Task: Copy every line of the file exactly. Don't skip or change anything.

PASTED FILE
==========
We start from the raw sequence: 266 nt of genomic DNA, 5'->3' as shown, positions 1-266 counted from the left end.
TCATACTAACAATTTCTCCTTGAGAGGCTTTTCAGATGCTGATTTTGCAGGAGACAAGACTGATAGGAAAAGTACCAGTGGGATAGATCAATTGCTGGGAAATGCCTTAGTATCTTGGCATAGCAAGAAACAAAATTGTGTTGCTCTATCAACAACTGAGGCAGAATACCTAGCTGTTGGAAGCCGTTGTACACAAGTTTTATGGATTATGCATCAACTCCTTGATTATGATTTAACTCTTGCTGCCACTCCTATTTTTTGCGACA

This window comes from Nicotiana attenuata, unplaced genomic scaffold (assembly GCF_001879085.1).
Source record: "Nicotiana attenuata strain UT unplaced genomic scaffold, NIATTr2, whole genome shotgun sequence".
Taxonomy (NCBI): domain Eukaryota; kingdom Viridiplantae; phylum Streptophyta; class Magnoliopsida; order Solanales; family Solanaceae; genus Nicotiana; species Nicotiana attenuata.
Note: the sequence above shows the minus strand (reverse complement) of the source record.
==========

We start from the raw sequence: 266 nt of genomic DNA, 5'->3' as shown, positions 1-266 counted from the left end.
TCATACTAACAATTTCTCCTTGAGAGGCTTTTCAGATGCTGATTTTGCAGGAGACAAGACTGATAGGAAAAGTACCAGTGGGATAGATCAATTGCTGGGAAATGCCTTAGTATCTTGGCATAGCAAGAAACAAAATTGTGTTGCTCTATCAACAACTGAGGCAGAATACCTAGCTGTTGGAAGCCGTTGTACACAAGTTTTATGGATTATGCATCAACTCCTTGATTATGATTTAACTCTTGCTGCCACTCCTATTTTTTGCGACA

This window comes from Nicotiana attenuata, unplaced genomic scaffold (assembly GCF_001879085.1).
Source record: "Nicotiana attenuata strain UT unplaced genomic scaffold, NIATTr2, whole genome shotgun sequence".
Taxonomy (NCBI): domain Eukaryota; kingdom Viridiplantae; phylum Streptophyta; class Magnoliopsida; order Solanales; family Solanaceae; genus Nicotiana; species Nicotiana attenuata.
Note: the sequence above shows the minus strand (reverse complement) of the source record.